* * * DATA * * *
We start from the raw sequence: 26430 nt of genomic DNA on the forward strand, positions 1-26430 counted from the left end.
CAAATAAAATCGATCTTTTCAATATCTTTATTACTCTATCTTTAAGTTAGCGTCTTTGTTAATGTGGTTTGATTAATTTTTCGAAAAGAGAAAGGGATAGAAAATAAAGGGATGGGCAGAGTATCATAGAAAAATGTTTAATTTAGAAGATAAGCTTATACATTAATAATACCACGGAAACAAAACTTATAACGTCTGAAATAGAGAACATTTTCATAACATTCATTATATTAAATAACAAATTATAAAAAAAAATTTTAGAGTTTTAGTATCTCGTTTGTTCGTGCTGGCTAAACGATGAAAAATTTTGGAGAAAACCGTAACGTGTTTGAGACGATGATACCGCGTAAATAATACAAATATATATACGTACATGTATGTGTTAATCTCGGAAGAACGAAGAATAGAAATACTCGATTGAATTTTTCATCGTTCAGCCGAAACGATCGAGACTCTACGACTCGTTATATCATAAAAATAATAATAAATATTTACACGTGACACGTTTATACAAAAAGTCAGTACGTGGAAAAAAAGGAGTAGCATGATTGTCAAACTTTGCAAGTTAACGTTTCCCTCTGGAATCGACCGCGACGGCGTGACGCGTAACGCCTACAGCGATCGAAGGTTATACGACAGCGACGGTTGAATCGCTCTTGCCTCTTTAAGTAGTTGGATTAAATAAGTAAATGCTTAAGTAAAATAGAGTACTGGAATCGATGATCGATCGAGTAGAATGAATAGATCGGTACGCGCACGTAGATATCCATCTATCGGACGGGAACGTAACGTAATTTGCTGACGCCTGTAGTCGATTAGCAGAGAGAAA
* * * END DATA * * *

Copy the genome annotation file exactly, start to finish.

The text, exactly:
We start from the raw sequence: 26430 nt of genomic DNA on the forward strand, positions 1-26430 counted from the left end.
CAAATAAAATCGATCTTTTCAATATCTTTATTACTCTATCTTTAAGTTAGCGTCTTTGTTAATGTGGTTTGATTAATTTTTCGAAAAGAGAAAGGGATAGAAAATAAAGGGATGGGCAGAGTATCATAGAAAAATGTTTAATTTAGAAGATAAGCTTATACATTAATAATACCACGGAAACAAAACTTATAACGTCTGAAATAGAGAACATTTTCATAACATTCATTATATTAAATAACAAATTATAAAAAAAAATTTTAGAGTTTTAGTATCTCGTTTGTTCGTGCTGGCTAAACGATGAAAAATTTTGGAGAAAACCGTAACGTGTTTGAGACGATGATACCGCGTAAATAATACAAATATATATACGTACATGTATGTGTTAATCTCGGAAGAACGAAGAATAGAAATACTCGATTGAATTTTTCATCGTTCAGCCGAAACGATCGAGACTCTACGACTCGTTATATCATAAAAATAATAATAAATATTTACACGTGACACGTTTATACAAAAAGTCAGTACGTGGAAAAAAAGGAGTAGCATGATTGTCAAACTTTGCAAGTTAACGTTTCCCTCTGGAATCGACCGCGACGGCGTGACGCGTAACGCCTACAGCGATCGAAGGTTATACGACAGCGACGGTTGAATCGCTCTTGCCTCTTTAAGTAGTTGGATTAAATAAGTAAATGCTTAAGTAAAATAGAGTACTGGAATCGATGATCGATCGAGTAGAATGAATAGATCGGTACGCGCACGTAGATATCCATCTATCGGACGGGAACGTAACGTAATTTGCTGACGCCTGTAGTCGATTAGCAGAGAGAAA